On a rain soaked and cold Saturday night in Glasgow the troglodyte trappings of the cellar in Blackfriars offered a warm and dry repose. The cave like comparison seems apt as it was a bear of a man, big, bearded, cradling a tiny four stringed acoustic guitar, who emerged from the shadows to mesmerise the audience for the next hour or so. Cam Penner looks ferocious, a look belied by his easy going and gentle introductions, but when he sang he drew the audience into a different world, one that’s sparse, cold, steeped in nature and history. Be it the reminiscences of Once A Soldier, the spectral Ghost Car or the gutbucket blues of Memphis Penner preached,crooned and hollered, stalking the stage, gently picking his guitar or banging a drum kit.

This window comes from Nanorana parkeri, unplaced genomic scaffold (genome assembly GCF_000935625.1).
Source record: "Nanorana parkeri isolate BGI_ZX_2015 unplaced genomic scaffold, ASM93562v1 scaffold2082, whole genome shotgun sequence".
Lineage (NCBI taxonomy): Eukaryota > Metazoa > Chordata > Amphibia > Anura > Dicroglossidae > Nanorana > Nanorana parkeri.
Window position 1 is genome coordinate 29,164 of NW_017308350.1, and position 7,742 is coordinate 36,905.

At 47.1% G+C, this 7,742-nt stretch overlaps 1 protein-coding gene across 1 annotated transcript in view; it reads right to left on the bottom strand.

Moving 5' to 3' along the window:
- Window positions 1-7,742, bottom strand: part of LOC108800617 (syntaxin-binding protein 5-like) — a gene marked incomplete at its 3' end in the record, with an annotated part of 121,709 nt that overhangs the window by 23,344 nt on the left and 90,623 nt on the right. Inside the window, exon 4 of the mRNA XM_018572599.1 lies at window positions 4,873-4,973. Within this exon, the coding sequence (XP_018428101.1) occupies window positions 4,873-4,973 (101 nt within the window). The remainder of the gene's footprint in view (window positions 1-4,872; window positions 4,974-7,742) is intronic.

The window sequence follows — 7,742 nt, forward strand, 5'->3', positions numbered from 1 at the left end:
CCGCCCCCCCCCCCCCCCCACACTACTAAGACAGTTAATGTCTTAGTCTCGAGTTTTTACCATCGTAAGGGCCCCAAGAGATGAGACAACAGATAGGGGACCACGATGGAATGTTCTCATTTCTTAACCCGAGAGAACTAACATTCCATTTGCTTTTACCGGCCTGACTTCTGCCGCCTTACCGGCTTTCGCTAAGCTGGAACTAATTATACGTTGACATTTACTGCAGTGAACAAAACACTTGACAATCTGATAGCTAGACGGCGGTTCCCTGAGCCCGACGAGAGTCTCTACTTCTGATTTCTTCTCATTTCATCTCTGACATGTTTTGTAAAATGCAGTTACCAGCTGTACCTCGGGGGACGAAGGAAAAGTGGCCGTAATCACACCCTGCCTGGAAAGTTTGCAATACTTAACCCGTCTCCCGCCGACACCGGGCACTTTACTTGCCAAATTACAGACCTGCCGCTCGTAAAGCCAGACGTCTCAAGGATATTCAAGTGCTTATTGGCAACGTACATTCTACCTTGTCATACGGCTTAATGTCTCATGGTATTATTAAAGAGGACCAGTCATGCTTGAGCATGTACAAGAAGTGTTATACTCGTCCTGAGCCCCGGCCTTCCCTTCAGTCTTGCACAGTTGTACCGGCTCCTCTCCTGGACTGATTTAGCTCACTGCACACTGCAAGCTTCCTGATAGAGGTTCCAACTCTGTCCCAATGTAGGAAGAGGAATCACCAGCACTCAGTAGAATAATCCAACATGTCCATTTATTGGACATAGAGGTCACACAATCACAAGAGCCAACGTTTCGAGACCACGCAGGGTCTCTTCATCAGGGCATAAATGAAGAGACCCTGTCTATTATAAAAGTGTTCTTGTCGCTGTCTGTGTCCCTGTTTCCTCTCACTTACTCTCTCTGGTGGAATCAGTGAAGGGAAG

Cradled in the corner throughout this was Penner’s foil, fellow Canadian Jon Wood who conjured sounds from a variety of instruments and effects. On guitar, Wood ploughed the blues as sweet, sad and occasionally savage notes flew from his fingers while his lap steel added colour and atmosphere. Integral as his guitar efforts were to the show it was Wood’s use of a sampler which created a twilight zone where ghosts dwelled and shadows beckoned while sampled keyboards added to the tapestry of the sound.
Together the pair delivered a show that cut to the bone with occasional shivers to the spine as Penner spun his tales and wove a web that tantalisingly drew us in to a world far removed from a rainy Glasgow night. A trip to a heart of darkness drawn from Penner’s life and country that the Glasgow punters for the most part live vicariously but for the duration of the show we were in the wilderness with this big-hearted man as our guide.
There’s still time to catch Penner and Wood this week, dates here:
Nov 13 Kirkcaldy, Nov 14 Woodend Barn Banchory, Nov 15 Blue Lamp Aberdeen, Nov 16 Harbour Arts Centre Irvine